Dying for an RSS aggregator superior to Google Reader? With the right browser extensions, Feedly steamrolls the competition. Its extensions and other tricks can open articles in background tabs, add saved articles to Evernote and more! Best of all, it’s free!
I tested out a variety of Feedly extensions and IFTTT recipes. Five of these proved indispensable, turning Feedly from the best Google Reader replacement to the best RSS reader ever made. My top seven favorites:
If you’re like me, you use Feedly to jet through RSS feeds. To get my reading done quickly, I prefer opening as many tabs as possible. Unfortunately, Feedly in the browser doesn’t allow for me to open articles in background tabs. Each newly opened tab steals your browser’s focus, requiring that you wait until the page loads, before reading. That’s highly irritating.
The Preview Window extension for the Chrome browser solves this issue. It allows you to open new tabs in a new window, without stealing focus. You can manually set Preview Window’s trigger button (the default is “;”). I prefer using “w” to open new windows though.
The “Add to Feedly” extension allows users to subscribe to sites with one click. Just install the extension and then navigate to the RSS subscription page of the site you want to follow. Click on the extension’s button in the browser’s toolbar and then select “+add to my feedly”.
This is particularly useful for those of us who are sick of cutting and pasting feed URLs.
This extension pops open tabs in the background, on the same window. I normally use “CTRL-TAB” to move between newly opened tabs.
This is actually my favorite extension out of those listed here. However, if you prefer tabs in a new window, use the Preview Window extension instead.
Feedly Checker allows keeping track of your RSS feeds from within the browser. It notifies users using two methods:
First, whenever a new article appears, it pops up a brief description of the article, along with an oversized, poorly-scaled Favicon.
Second, it uses a feed counter, which displays itself over the toolbar icon in the upper-right hand side of the browser.
Personally, I found this to be highly distracting — I have dozens of highly active feeds. For someone with fewer and more important articles coming in, though, this extension can prove highly useful.
For those of you with Firefox, check out Feedly Notifier, which performs the same function as Checker.
Readly gives Feedly a Google Reader-like feel by giving the Feedly interface a more compact feel. It also alters the visual appearance of Feedly, adding Favicons and changing Feedly’s palette to appear more Google Reader-y. Best of all, it allows the hotkey “v” to open articles in background tabs (a feature Google Reader never implemented).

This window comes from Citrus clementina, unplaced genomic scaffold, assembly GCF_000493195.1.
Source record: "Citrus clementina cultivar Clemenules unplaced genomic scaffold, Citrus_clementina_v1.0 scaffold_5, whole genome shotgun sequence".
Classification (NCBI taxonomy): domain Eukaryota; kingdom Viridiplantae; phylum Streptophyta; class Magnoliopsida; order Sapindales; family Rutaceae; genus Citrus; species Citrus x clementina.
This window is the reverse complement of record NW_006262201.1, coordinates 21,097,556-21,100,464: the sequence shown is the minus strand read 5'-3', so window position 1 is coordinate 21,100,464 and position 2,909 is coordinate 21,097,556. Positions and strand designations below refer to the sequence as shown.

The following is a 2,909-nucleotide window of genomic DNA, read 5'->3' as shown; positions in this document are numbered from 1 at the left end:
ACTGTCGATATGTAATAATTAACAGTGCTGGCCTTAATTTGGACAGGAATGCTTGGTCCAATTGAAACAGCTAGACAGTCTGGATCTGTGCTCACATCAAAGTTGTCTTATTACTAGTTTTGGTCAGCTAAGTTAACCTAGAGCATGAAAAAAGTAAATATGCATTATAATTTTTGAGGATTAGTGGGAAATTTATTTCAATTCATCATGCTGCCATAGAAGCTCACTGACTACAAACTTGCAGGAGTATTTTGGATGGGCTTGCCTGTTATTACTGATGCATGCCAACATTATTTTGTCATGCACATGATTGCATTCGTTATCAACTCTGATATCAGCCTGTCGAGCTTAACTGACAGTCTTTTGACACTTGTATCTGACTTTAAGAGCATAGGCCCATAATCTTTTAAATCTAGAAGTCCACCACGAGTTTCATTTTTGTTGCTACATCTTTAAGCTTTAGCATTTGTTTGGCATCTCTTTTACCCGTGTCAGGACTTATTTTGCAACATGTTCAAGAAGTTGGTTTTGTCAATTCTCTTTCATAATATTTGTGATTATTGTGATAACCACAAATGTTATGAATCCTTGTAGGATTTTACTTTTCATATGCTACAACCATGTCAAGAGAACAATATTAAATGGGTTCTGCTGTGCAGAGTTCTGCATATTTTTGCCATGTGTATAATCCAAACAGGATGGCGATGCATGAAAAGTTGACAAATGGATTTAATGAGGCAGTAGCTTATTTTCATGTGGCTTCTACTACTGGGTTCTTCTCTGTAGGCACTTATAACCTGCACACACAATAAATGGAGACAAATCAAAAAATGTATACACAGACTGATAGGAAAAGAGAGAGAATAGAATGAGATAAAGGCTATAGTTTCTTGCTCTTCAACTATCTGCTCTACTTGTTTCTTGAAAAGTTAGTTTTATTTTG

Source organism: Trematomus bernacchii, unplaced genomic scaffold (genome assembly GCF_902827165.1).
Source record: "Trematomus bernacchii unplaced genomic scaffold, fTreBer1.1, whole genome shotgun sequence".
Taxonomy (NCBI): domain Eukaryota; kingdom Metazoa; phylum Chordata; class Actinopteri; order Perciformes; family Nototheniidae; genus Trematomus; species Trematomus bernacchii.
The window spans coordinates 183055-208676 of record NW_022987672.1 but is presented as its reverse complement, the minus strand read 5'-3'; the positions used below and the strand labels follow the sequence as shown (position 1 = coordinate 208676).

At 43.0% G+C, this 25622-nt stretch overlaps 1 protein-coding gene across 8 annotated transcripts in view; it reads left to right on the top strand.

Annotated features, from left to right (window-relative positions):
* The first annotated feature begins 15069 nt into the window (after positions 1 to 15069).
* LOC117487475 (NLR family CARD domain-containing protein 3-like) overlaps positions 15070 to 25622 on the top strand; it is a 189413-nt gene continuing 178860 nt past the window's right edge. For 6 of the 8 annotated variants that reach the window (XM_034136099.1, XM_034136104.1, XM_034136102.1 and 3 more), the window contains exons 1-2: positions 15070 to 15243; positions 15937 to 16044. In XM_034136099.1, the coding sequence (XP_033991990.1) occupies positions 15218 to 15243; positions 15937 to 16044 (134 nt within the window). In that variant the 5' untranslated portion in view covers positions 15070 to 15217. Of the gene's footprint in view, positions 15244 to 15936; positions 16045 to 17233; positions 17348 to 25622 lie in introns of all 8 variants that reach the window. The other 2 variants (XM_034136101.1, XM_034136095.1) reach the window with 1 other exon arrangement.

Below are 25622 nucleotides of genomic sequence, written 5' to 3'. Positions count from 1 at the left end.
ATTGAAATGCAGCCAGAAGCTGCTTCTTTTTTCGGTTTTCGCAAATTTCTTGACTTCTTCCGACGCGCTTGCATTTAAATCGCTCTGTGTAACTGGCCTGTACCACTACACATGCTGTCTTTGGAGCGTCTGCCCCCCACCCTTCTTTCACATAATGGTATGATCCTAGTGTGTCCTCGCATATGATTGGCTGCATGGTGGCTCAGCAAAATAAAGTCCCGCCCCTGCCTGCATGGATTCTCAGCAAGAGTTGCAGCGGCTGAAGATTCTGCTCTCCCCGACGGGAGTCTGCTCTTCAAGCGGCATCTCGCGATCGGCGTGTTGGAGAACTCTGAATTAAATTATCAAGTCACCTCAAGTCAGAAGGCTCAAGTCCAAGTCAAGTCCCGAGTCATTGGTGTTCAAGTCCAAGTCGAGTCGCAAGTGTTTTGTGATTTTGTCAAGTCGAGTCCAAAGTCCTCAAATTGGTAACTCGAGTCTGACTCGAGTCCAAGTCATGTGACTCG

Below shows the inclusion of Favicons within Feedly’s interface.
Although I very much liked Google Reader, I do not particularly miss its interface. For some of you die-hards, Readly might provide the nostalgic throw-back experience that you crave. For those of you who can’t let go, there’s also GGReader.
If you haven’t heard of IFTTT, then sign up for it right this second – the service is just that good. It can do almost anything, from saving you money to sending yourself reminders. If you haven’t heard of it, I suggest you get started learning how to use IFTTT.
Evernote integration also, of course, requires an account with Evernote. IFTTT will link the two services together. Every time you save an article for later, it will then automatically be clipped and copied to your Evernote!
Another great IFTTT recipe allows you to Tweet articles marked with a specific tag. For example, if in Feedly you mark as article as “interesting” this recipe will Tweet all articles tagged as such. This is particularly useful for those who want to share specific articles. It’s also useful if you want to combine this service with another IFTTT recipe that relies on tags.
IFTTT Integration with Feedly
For more IFTTT recipes, check out the official Feedly channel. The channel contains hundreds of useful features for Feedly. For those of you not in the know, IFTTT added a Feedly channel. You can now dive into the IFTTT database and score all manner of recipes.
I suggest filtering the results by “what’s hot” or “popular”.
Feedly continues to grow at an exponential pace. Consequently, its extension and IFTTT support have exploded in size since the July death of Google Reader.
For those of you interested in turning Feedly into a Google Reader killer (zombie-killer, perhaps?), strongly consider installing browser extensions and using IFTTT recipes.
Anyone else love using Feedly IFTTT recipes or browser extensions? Let us know in the comments.
Image Credits: Tombstone via MorgueFile.com